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december 2016

Geologic Column: New Year's as we know it is new

Although commemorating the start of a new year and looking back on the past year is one of humanity’s oldest traditions, celebrating it on Jan. 1 is a relatively recent occurrence.  
 

 

31 Dec 2016

Ant bodies shaped by environment

Ants are ectotherms, which means their metabolisms are controlled by the temperature of their environment. New research shows that the environment also influences their color and size.

30 Dec 2016

Scientists find earthquakes trigger instantaneous aftershocks on neighboring faults

Earthquake aftershocks may be more unpredictable than previously thought. Researchers studying past quakes say they have identified a new class of aftershocks that can occur within seconds to minutes after the mainshock on neighboring faults.

29 Dec 2016

Slow-moving slides may be triggered by cold temperatures

Landslides aren’t always fast-moving disasters. Slow landslides creep downhill at rates up to a few meters a year, which might not sound dramatic, but slow slides can still damage roads, pipelines and communities. Slow-moving slides are most commonly triggered by increased pore pressure in the soils due to rainfall or snowmelt, but in some places, according to a new study, temperature may also play a role. The new study looking at slow slides in Japan found that cold underground temperatures — independent of increased rainfall — may lubricate slow-moving slides.

27 Dec 2016

Panama's isthmus stays 3 million years young: Further evidence needed to support an older age

The formation of the tiny Isthmus of Panama had major geographic repercussions, cutting off the Caribbean Sea from the Pacific Ocean and connecting North and South America. A new study using multiple lines of geological, biological and molecular evidence supports the most commonly accepted age of the isthmus, about 3 million years, refuting a pair of 2015 studies that placed the closing at a much earlier date.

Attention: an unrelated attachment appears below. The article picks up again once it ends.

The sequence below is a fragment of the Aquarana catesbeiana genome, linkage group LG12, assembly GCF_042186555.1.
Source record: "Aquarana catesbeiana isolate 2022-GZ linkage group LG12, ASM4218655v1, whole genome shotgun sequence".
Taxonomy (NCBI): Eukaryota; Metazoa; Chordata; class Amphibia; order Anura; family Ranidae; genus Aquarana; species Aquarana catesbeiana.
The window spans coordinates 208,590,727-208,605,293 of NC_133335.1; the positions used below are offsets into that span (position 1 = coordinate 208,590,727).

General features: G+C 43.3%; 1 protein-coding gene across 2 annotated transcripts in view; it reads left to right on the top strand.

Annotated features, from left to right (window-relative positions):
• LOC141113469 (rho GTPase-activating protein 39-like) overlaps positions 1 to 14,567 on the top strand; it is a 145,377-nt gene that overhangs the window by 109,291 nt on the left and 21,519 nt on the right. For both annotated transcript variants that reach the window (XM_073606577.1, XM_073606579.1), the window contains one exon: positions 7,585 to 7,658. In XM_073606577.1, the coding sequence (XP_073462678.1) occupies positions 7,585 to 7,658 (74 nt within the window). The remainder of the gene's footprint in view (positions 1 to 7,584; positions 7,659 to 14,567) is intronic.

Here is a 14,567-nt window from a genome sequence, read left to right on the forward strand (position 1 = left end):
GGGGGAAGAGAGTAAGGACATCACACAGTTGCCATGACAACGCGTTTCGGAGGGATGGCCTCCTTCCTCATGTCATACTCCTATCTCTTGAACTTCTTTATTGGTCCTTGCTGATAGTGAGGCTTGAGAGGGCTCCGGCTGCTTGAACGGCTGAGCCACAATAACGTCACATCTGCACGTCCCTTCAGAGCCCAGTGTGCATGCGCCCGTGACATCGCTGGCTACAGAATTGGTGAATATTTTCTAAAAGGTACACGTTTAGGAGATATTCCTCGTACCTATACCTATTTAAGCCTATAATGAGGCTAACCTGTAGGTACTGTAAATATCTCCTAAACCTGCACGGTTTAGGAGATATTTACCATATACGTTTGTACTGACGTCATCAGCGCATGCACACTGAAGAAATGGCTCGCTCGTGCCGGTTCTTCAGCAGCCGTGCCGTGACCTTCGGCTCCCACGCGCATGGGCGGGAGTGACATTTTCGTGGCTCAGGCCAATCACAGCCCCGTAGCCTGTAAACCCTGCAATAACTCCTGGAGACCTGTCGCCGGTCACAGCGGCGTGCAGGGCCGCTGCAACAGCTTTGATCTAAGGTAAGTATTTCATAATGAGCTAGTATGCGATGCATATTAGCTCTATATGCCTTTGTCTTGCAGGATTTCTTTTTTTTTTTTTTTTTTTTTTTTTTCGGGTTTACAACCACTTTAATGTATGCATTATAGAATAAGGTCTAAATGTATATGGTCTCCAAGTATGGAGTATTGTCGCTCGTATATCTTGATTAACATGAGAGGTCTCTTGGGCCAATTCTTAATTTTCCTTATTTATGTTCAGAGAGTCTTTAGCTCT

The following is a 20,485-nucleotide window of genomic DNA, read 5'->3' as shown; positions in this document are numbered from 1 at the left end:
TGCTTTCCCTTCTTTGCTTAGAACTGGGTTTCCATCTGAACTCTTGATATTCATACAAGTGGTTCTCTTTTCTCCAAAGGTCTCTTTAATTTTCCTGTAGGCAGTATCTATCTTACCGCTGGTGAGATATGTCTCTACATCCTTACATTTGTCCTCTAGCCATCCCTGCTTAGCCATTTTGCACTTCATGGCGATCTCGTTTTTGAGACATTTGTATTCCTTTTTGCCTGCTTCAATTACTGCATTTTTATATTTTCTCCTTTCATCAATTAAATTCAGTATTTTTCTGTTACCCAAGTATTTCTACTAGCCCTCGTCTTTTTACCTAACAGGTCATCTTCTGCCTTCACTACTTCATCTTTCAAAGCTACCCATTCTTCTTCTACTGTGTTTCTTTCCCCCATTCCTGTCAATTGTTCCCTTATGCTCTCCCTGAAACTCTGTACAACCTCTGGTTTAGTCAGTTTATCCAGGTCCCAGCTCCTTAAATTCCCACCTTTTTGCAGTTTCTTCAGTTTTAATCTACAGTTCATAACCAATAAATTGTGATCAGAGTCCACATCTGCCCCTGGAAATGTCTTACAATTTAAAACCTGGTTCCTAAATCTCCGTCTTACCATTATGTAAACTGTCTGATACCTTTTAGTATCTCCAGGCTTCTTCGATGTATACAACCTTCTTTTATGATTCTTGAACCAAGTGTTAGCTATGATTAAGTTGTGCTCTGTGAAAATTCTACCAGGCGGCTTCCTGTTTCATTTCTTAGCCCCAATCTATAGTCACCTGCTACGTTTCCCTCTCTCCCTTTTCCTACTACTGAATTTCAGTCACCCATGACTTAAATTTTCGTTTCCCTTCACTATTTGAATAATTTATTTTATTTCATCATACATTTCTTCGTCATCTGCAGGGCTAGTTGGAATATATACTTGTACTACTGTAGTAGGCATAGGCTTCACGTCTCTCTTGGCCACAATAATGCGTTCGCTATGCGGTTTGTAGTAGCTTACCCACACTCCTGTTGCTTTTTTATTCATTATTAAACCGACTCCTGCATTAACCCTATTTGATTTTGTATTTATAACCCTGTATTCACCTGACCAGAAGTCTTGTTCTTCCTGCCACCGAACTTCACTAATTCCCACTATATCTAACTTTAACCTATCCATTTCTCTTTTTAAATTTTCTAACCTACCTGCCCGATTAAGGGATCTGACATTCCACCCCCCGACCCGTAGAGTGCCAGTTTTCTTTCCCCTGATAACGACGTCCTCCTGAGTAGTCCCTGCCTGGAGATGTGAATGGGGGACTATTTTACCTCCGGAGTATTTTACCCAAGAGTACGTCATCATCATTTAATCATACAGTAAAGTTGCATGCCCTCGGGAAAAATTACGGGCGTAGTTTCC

27 Dec 2016

Green corridors led humans out of Africa

A trail of fossil, archaeological and genetic clues suggests that modern humans, who first evolved in East Africa about 200,000 years ago, may have made forays outside Africa via the eastern Mediterranean and the Arabian Peninsula as early as 120,000 years ago. But most fossil and archaeological evidence suggests they didn’t begin widely populating the rest of the world until about 60,000 years ago.

26 Dec 2016

Mysterious Antarctic algae blown in by high winds

When fossils of microscopic marine algae called diatoms were discovered high in the Transantarctic Mountains 30 years ago, the mysterious find set off a heated debate about whether Antarctica had thawed enough at some point within the last few million years for the emergence of algae-rich seas in the middle of the continent, or whether the diatoms were blown far inland by wind. Now, a new study links the two hypotheses: Researchers led by Reed Scherer of Northern Illinois University found that the algae were likely deposited by strong winds after substantial ice-sheet melt led to sea-level rise along eastern Antarctica.

23 Dec 2016

Travels in Geology: Scotland's stunning Shetland

Off the northern coast of Scotland lies a cluster of islands featuring worldclass coastal landforms, otherworldly volcanic rocks, ophiolites and important metaconglomerates, plus friendly people and a great many sheep.

23 Dec 2016

Getting There and Getting Around Shetland

Getting to the Shetland Islands requires taking a ferry from mainland Scotland. Ferries are very comfortable and well-run, with a smooth overnight passage from Aberdeen to Lerwick. We took that route up to Shetland, and a different route — to the Orkney Islands — on the way back. The schedule running from Lerwick to the town of Kirkwall (in Orkney) is less ideal, arriving in the middle of the night, but the local hotels are used to their guests dropping in at midnight.

23 Dec 2016

Cosmic suntan

An international team of astronomers recently measured the amount of light hitting Earth that comes from outside our galaxy across a broad range of wavelengths.

22 Dec 2016

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